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EU funded projects

94% of the EU budget supports researchers, businesses, regions, young and other projects


Too little is known about the concrete projects on the ground and how they bring about concrete results and benefits for citizens and businesses as well as for the wider European economy. This non-exhaustive list of good EU projects gives you an idea. The EU supports solutions to traffic and environmental problems in European cities, it spurs economic and social development in poorer regions supports the unemployed and helps to progress in cancer research amongst other initiatives. Small and medium sized enterprises receive support to innovate.

Some of the examples of education and cultutral funded projects are:

The European Capitals of Culture: two examples from the UK

Two British cities have already been designated as European Capitals of Culture: Liverpool (2008) and Glasgow (1990). Under the motto ´the world in one city´ and with reference to the EU Year of Intercultural Dialogue, Liverpool 2008 featured 7 000 cultural events, activities and projects. The local authorities took this opportunity to complete a large programme of restoration of the city. A particularly designed Volunteer Programme gave people of the working-class district of Merseyside the chance to train as city hosts, thus showing how culture can support community engagement. With more than 10 million people attending cultural events, all major cultural organisations in Liverpool registered significant increases in visitor figures in 2008. According to the Liverpool City Region, these visits generated a reported GBP 800 million of economic impact from the European Capital of Culture year, making a case for the importance of cultural investment.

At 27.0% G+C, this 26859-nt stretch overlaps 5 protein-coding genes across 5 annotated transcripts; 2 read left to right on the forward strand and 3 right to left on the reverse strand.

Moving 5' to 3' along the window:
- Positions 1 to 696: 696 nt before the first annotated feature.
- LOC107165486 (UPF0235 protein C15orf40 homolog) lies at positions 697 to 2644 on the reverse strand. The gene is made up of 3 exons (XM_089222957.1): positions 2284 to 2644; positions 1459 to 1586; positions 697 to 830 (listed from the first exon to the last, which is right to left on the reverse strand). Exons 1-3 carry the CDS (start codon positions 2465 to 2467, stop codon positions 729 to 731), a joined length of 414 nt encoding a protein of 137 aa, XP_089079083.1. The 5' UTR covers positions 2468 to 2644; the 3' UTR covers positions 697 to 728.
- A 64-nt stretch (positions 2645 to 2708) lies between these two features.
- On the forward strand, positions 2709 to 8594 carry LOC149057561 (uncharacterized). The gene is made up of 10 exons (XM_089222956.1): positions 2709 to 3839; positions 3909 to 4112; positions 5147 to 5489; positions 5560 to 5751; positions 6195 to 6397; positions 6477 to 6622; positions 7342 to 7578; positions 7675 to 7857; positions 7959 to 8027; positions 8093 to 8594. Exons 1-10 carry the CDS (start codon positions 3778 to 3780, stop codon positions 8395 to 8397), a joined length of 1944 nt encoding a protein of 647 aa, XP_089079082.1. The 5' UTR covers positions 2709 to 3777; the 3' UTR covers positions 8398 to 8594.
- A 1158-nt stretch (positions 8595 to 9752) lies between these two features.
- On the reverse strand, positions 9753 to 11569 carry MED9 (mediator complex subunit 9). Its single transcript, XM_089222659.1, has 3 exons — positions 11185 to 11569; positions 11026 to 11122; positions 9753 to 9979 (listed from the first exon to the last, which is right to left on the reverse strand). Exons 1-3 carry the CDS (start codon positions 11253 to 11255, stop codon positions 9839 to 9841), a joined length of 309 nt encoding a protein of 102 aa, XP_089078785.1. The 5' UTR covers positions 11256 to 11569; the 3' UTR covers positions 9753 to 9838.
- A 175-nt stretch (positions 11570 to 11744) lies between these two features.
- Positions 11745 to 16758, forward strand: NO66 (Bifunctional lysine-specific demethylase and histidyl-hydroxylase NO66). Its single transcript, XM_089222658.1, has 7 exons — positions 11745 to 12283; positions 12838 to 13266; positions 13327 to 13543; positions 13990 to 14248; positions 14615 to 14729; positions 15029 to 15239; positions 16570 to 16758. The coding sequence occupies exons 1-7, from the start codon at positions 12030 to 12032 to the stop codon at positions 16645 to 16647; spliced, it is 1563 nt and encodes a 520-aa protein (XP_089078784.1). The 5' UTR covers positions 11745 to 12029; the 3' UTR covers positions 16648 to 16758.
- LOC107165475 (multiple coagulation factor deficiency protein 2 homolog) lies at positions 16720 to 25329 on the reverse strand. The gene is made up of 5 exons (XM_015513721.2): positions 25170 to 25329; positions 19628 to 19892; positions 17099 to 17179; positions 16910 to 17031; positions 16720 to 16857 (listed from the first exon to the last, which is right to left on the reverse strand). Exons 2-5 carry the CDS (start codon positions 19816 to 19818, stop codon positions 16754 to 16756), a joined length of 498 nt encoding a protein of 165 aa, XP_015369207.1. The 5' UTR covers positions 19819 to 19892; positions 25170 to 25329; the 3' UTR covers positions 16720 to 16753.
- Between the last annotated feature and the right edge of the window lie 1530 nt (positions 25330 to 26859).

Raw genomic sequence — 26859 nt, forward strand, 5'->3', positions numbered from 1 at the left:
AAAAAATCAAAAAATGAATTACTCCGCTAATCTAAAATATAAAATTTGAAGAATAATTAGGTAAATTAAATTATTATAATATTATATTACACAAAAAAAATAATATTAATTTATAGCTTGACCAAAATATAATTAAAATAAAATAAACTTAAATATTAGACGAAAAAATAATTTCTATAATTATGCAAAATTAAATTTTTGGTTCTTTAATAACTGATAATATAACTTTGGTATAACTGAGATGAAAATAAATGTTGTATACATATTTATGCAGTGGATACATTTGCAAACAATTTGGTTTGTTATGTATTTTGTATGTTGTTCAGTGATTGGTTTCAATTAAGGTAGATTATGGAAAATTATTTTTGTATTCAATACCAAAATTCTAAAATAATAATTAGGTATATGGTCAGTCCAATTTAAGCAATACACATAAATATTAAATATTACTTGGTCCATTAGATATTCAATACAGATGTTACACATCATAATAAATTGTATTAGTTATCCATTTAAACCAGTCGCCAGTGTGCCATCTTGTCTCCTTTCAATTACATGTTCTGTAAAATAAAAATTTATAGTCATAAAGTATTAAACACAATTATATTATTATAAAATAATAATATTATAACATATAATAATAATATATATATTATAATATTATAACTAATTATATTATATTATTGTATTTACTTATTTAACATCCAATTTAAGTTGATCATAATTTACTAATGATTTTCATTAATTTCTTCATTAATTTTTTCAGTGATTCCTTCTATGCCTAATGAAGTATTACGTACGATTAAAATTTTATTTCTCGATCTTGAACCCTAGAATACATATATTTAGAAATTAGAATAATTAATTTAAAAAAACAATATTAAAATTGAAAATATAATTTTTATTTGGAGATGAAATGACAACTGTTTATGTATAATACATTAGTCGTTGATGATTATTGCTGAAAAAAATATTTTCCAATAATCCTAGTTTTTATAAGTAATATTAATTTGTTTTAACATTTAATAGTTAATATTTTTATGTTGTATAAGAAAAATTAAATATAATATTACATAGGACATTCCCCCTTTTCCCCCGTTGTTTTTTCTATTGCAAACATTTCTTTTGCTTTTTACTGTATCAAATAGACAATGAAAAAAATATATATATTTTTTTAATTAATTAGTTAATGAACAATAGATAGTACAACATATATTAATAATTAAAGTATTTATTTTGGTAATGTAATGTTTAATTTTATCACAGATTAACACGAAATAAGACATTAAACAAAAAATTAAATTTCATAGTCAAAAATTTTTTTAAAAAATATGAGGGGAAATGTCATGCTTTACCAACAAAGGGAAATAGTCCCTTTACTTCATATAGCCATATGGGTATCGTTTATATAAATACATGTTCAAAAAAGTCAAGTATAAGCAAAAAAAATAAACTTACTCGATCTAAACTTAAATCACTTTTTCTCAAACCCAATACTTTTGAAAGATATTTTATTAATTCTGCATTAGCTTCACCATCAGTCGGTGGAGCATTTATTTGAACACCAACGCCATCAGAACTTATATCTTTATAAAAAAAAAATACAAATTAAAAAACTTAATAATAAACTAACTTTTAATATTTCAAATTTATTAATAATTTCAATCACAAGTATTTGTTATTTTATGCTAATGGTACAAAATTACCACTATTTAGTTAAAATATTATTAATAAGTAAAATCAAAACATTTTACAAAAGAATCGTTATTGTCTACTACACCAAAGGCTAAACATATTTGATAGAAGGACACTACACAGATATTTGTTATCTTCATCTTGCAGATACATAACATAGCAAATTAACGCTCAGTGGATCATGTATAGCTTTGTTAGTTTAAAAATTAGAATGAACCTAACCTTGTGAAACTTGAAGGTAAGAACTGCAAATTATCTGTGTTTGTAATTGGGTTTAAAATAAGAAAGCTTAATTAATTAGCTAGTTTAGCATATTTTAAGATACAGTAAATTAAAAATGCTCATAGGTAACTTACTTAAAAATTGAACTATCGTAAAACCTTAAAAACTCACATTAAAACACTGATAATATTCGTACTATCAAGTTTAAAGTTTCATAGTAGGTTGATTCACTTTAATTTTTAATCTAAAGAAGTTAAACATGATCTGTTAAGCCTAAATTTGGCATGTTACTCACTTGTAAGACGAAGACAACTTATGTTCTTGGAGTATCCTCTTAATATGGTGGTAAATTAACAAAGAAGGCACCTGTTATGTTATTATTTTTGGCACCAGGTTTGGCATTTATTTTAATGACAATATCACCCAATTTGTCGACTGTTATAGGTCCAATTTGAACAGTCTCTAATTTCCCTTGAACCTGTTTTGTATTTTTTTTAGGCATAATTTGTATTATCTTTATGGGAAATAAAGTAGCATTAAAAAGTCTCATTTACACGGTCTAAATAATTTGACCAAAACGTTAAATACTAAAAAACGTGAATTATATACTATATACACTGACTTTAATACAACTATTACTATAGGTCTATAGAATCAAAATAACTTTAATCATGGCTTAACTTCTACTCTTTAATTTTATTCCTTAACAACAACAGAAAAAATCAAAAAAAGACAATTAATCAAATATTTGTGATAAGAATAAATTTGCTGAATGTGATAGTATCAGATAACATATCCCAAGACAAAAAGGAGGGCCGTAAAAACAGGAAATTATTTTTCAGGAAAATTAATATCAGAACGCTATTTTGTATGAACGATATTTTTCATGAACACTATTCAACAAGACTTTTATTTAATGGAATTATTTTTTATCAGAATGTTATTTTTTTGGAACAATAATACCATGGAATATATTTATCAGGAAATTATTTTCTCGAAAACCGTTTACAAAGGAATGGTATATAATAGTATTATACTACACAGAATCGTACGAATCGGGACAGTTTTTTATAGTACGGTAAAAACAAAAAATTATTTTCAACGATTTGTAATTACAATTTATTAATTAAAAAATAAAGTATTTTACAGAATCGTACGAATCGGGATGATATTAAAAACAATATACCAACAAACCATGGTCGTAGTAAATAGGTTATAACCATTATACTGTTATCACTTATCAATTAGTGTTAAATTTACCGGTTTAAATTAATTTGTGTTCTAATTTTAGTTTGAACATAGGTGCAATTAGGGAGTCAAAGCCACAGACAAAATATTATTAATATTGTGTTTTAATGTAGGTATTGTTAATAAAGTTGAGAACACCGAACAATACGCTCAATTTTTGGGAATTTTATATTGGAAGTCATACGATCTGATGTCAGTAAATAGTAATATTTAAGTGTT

Literature across frontiers – Funding: EUR 1 384 620

This project aims to promote literature written in less widely-used languages and at encouraging translation and promotion of international literary events. It stimulates debate on innovative approaches to literary promotion, provides support for the training of literary translators working in less widely-used languages and creates opportunities for collaboration amongst organisations and institutions active in this field. Lead organiser is the Aberystwyth University´s Mercator centre (UK). Co-organisers come from Malta, Belgium, Spain, Latvia, Slovenia, Slovakia, Germany, Turkey, Poland, Greece, Estonia, Lithuania, Czech Republic, Portugal and Cyprus. 

For more information about EU projects:

Of interest